Roth and traditional TSP contributions
A Choice of Tax Treatments
Your decision about Roth and traditional TSP is a choice of when you pay income tax on your TSP contributions and earnings. You can pay taxes either when you earn and contribute the money or when you withdraw it. There isn’t a set formula to determine which choice is best for everyone, and your decision may change as your income and needs change over time. Here are a few questions you’ll want to ask yourself to get started:
- Do I expect a higher or lower income tax rate in retirement?
- How much money do I need in my paycheck right now?
- Will my choice of tax treatment affect how much income tax I need to pay?
You can change your contribution type through your agency or service payroll system.
With Roth TSP, your contributions go into the TSP after tax withholding. That means you pay taxes on your contributions at your current income tax rate. The advantage of the Roth TSP is that you won’t pay taxes later when you withdraw your contributions and any qualified earnings. Withdrawals are considered qualified after both of these Internal Revenue Code (IRC) requirements are met: 5 years have passed since January 1 of the calendar year when you made your first Roth TSP contribution and you are at least age 59½, permanently disabled, or deceased. If you expect your tax rate to be higher when you make withdrawals, Roth TSP may be the better option.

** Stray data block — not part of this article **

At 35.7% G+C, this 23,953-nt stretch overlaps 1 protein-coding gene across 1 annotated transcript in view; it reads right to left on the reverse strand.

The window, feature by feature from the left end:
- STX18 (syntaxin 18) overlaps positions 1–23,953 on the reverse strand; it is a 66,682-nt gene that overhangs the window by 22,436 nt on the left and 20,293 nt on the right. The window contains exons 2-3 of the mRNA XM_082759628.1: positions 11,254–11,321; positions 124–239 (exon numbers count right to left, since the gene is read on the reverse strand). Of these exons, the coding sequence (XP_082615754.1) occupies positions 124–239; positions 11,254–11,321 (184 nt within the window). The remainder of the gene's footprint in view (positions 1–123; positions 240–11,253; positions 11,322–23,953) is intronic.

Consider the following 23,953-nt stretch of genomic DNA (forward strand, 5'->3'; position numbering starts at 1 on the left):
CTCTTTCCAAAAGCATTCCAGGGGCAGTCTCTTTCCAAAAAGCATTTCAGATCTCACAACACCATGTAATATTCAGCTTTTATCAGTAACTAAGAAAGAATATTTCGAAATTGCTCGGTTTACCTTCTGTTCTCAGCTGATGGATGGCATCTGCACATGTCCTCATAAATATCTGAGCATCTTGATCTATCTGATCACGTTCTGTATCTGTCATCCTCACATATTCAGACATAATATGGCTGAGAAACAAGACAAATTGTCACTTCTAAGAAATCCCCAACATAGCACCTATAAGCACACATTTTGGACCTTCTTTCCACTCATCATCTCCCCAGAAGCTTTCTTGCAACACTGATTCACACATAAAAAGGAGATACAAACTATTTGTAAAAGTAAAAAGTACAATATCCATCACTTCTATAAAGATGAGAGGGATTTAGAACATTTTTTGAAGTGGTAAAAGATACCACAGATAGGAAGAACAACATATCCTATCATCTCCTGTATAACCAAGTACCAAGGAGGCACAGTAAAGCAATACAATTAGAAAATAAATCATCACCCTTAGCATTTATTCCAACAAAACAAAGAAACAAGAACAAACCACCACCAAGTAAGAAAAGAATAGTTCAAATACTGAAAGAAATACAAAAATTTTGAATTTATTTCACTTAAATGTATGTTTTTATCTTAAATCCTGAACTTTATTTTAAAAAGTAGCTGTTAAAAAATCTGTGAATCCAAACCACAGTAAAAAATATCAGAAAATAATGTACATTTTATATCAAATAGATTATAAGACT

With traditional TSP, your contributions go into the TSP before tax withholding. However, when you take money from your traditional TSP, you’ll pay taxes on both your contributions and earnings at the income tax rate of the year you make the withdrawal. If you expect your tax rate to be lower when you make withdrawals, traditional TSP may be the better option.
A mix of both Roth and traditional TSP
You may consider splitting your contributions between Roth and traditional TSP. Note that if you receive automatic or matching contributions from your agency or service, those contributions will always go into your traditional TSP balance and cannot be converted to Roth.
How loans and withdrawals affect your Roth and traditional balances
When you take a loan from your account or do an interfund transfer, the transaction will include a proportional amount from each balance (traditional and Roth). For example, if 80% of your account is in your traditional balance and 20% is in your Roth balance, then 80% of the amount you borrow or transfer to a different investment fund within your TSP account will be from your traditional balance and 20% will be from your Roth balance.
When you make withdrawals from your account, however, you can choose to withdraw from your traditional balance only, from your Roth balance only, or proportionally from both.
Contributing tax-exempt pay for serving in a combat zone (uniformed services only)
If you make Roth TSP contributions from tax-exempt pay, you never pay taxes on that money—not at the time you contribute it and not when you withdraw it. The earnings on those contributions are also tax-free if you meet the requirements for qualified Roth distributions. Note that tax-exempt contributions to Roth are subject to the IRS elective deferral limit.
If you make traditional TSP contributions from tax-exempt pay, those contributions will be kept separate from the rest of your traditional TSP money so that you won’t ever have to pay taxes on it. However, the earnings on those contributions will be taxed when you withdraw them, just like other traditional money.